Most people want to make more money but most people are also afraid to ask for more money. I’m not saying you should rush into your boss’s office this second. You’ll need to do some homework first. There are a number of questions you need to answer.
Am I underpaid?
Some people truly are underpaid. Employers are not always good at keeping up with salary trends so you’ll need to do some homework. I love Salary.com for this. Make sure you look up your job title and location. If you are a help desk person in Kansas, don’t pull up salaries for a help desk person in California. Look in your local area. See what the average salary is. Are you there? If you are way above the average salary, make sure the job description is accurate. There are typically multiple levels for each job title. Once you have the right one, and you think you are not getting your fair wage, bring that with you to the meeting with your boss.
Are my accomplishments recognized?
Are you generating revenue or cutting costs for the company? Have you implemented efficiencies? Keep a list of your accomplishments and bring that list with you.
If I were in the boss’s chair, would I give me a raise?
Put yourself in the other chair. Would objective you give you a raise? Why? Make sure you have those reasons ready. The fact that you come to work everyday is probably not a good enough reason. Go back to your accomplishments.
Asking for a raise
When asking for more money, be gracious. Do not demand more money. If you are below average in salary, ask what you would need to do to get to that salary level. Sometimes, employers don’t know you are underpaid. I’ve known folks to just go in with that question and get a raise after the company confirms your data.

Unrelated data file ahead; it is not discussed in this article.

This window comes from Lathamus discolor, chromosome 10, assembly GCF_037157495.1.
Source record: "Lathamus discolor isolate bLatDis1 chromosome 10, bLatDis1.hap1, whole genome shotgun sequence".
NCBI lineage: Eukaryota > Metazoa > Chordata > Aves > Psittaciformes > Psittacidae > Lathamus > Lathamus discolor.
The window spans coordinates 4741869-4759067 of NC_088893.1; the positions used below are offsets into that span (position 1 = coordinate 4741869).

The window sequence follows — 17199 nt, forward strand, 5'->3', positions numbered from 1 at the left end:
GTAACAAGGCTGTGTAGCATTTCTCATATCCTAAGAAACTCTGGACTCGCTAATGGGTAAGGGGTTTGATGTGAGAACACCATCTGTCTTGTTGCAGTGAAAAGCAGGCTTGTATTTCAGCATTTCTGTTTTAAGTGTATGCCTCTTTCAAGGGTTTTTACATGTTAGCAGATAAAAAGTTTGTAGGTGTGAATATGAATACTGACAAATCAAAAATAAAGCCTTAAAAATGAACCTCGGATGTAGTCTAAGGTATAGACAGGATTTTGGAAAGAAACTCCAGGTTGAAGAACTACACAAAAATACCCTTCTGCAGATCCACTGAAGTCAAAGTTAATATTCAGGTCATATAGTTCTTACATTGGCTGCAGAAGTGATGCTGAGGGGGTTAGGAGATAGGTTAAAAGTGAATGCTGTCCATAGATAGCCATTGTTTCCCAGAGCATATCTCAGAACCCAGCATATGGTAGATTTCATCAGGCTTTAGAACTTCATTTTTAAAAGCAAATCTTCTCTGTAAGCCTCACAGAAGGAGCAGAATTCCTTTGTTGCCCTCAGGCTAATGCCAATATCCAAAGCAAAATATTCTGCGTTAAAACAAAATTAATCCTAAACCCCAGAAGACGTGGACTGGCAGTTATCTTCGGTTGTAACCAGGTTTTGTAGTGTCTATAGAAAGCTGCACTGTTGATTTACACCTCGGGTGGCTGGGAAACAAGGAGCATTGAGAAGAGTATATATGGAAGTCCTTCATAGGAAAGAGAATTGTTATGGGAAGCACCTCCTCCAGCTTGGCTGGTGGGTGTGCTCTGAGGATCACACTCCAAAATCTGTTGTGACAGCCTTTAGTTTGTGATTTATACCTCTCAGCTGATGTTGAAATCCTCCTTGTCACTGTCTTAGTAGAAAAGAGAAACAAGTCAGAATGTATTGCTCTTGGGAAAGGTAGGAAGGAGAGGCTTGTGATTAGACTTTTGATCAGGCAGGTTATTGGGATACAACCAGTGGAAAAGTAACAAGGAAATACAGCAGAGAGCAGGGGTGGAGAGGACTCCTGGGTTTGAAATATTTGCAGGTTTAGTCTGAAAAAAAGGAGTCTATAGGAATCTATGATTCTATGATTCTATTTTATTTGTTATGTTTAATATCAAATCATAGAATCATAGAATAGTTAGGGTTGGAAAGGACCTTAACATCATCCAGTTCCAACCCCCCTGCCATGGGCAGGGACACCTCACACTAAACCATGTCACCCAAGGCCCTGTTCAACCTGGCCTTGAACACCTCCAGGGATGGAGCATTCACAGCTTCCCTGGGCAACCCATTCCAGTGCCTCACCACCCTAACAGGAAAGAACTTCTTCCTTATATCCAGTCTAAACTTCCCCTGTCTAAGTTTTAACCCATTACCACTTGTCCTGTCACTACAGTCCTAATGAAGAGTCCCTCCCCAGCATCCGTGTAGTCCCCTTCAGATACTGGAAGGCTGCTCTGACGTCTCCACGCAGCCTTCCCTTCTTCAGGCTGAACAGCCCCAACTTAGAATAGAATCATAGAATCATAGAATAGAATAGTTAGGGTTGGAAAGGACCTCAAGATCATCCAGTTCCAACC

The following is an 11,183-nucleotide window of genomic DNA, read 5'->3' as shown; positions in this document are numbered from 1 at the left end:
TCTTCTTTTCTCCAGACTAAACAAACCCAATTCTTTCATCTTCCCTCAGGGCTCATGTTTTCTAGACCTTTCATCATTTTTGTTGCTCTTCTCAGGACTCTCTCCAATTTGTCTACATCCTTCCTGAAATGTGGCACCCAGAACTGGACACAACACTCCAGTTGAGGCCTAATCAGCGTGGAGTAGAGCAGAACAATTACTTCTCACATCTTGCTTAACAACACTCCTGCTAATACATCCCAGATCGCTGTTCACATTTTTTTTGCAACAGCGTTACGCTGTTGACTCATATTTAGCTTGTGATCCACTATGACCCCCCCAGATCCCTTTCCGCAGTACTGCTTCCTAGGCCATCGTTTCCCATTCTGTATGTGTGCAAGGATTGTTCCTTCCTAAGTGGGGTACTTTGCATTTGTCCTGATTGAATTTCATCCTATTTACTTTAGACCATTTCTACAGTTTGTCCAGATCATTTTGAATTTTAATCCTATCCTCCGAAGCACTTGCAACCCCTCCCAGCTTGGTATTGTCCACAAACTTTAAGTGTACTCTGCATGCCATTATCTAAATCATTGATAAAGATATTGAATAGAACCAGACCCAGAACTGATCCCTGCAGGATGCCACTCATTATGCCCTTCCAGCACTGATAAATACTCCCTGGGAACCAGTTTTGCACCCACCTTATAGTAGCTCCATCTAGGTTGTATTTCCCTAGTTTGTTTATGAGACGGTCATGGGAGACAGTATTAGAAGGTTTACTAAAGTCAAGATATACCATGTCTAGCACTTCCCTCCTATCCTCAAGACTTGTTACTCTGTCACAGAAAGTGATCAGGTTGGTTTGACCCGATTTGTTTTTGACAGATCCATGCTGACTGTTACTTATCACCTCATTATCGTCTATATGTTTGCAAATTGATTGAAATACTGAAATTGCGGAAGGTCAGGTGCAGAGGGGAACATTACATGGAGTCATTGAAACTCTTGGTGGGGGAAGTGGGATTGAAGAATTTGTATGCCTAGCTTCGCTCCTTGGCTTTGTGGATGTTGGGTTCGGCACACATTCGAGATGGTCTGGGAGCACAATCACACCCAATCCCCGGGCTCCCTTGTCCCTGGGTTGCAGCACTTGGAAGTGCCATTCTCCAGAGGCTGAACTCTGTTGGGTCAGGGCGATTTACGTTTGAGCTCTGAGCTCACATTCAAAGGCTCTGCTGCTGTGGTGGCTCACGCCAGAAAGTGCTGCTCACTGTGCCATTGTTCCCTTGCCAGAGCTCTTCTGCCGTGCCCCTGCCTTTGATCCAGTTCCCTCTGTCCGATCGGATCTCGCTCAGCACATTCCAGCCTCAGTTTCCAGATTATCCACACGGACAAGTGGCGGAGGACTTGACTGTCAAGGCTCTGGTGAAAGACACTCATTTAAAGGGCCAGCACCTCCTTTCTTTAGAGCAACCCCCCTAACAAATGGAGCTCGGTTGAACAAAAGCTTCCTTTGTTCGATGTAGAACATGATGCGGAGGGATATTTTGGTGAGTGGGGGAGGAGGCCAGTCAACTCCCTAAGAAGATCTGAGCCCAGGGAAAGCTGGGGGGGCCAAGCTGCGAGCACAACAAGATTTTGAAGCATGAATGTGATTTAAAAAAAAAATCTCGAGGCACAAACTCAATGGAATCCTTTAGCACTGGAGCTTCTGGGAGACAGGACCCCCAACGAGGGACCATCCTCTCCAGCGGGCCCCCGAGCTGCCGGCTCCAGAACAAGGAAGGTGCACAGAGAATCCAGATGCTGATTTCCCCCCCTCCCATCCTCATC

If your salary is inline with your position, ask what you would need to do to advance in the company. Maybe there are openings within the company. Ask if there are ways to develop the skill sets needed for those positions. Show that you are willing to learn and grow.
No matter what happens, be grateful for the opportunity. Thank the person for meeting with you and be genuine. You may not get an instant raise, but you have opened the door to possibilities. Most people in an organization want to help others succeed. Find a good leader and learn from him/her. If you work for a good organization, be a shining star. You will get noticed. If you don’t work for a good organization, it may be time to move on.
What are some tips that have worked for you in the past?
Some books I love on the subject of employment and finding the career of your dreams: